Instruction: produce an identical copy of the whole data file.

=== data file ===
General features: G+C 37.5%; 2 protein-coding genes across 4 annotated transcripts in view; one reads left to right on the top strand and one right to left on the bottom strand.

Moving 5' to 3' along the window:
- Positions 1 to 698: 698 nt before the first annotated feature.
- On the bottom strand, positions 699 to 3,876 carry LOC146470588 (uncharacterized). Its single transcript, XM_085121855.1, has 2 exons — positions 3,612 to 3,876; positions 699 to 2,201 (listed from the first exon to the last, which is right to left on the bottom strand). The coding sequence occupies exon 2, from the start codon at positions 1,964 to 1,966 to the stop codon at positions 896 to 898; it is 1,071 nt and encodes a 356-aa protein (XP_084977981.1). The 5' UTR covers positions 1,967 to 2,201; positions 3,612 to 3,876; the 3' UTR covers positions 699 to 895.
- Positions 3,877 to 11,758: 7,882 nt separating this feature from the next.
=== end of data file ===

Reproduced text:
General features: G+C 37.5%; 2 protein-coding genes across 4 annotated transcripts in view; one reads left to right on the top strand and one right to left on the bottom strand.

Moving 5' to 3' along the window:
- Positions 1 to 698: 698 nt before the first annotated feature.
- On the bottom strand, positions 699 to 3,876 carry LOC146470588 (uncharacterized). Its single transcript, XM_085121855.1, has 2 exons — positions 3,612 to 3,876; positions 699 to 2,201 (listed from the first exon to the last, which is right to left on the bottom strand). The coding sequence occupies exon 2, from the start codon at positions 1,964 to 1,966 to the stop codon at positions 896 to 898; it is 1,071 nt and encodes a 356-aa protein (XP_084977981.1). The 5' UTR covers positions 1,967 to 2,201; positions 3,612 to 3,876; the 3' UTR covers positions 699 to 895.
- Positions 3,877 to 11,758: 7,882 nt separating this feature from the next.